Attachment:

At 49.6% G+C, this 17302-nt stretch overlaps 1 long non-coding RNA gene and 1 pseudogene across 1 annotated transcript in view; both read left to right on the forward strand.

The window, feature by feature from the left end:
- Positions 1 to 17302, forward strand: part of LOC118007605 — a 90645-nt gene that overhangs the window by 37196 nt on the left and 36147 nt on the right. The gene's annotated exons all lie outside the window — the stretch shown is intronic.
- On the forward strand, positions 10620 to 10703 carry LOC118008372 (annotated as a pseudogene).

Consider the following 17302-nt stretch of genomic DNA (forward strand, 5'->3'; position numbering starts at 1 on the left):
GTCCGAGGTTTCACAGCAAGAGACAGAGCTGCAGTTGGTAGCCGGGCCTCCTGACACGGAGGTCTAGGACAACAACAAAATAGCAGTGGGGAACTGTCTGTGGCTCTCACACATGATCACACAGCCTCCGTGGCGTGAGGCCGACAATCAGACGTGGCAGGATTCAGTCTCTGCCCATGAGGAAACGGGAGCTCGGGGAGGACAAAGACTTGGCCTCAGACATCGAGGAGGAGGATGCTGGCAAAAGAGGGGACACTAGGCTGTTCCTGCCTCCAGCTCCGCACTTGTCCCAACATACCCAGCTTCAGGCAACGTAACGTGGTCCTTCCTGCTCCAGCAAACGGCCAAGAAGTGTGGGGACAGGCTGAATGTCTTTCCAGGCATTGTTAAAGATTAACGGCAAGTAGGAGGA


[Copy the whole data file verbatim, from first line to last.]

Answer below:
At 49.6% G+C, this 17302-nt stretch overlaps 1 long non-coding RNA gene and 1 pseudogene across 1 annotated transcript in view; both read left to right on the forward strand.

The window, feature by feature from the left end:
- Positions 1 to 17302, forward strand: part of LOC118007605 — a 90645-nt gene that overhangs the window by 37196 nt on the left and 36147 nt on the right. The gene's annotated exons all lie outside the window — the stretch shown is intronic.
- On the forward strand, positions 10620 to 10703 carry LOC118008372 (annotated as a pseudogene).

Consider the following 17302-nt stretch of genomic DNA (forward strand, 5'->3'; position numbering starts at 1 on the left):
GTCCGAGGTTTCACAGCAAGAGACAGAGCTGCAGTTGGTAGCCGGGCCTCCTGACACGGAGGTCTAGGACAACAACAAAATAGCAGTGGGGAACTGTCTGTGGCTCTCACACATGATCACACAGCCTCCGTGGCGTGAGGCCGACAATCAGACGTGGCAGGATTCAGTCTCTGCCCATGAGGAAACGGGAGCTCGGGGAGGACAAAGACTTGGCCTCAGACATCGAGGAGGAGGATGCTGGCAAAAGAGGGGACACTAGGCTGTTCCTGCCTCCAGCTCCGCACTTGTCCCAACATACCCAGCTTCAGGCAACGTAACGTGGTCCTTCCTGCTCCAGCAAACGGCCAAGAAGTGTGGGGACAGGCTGAATGTCTTTCCAGGCATTGTTAAAGATTAACGGCAAGTAGGAGGA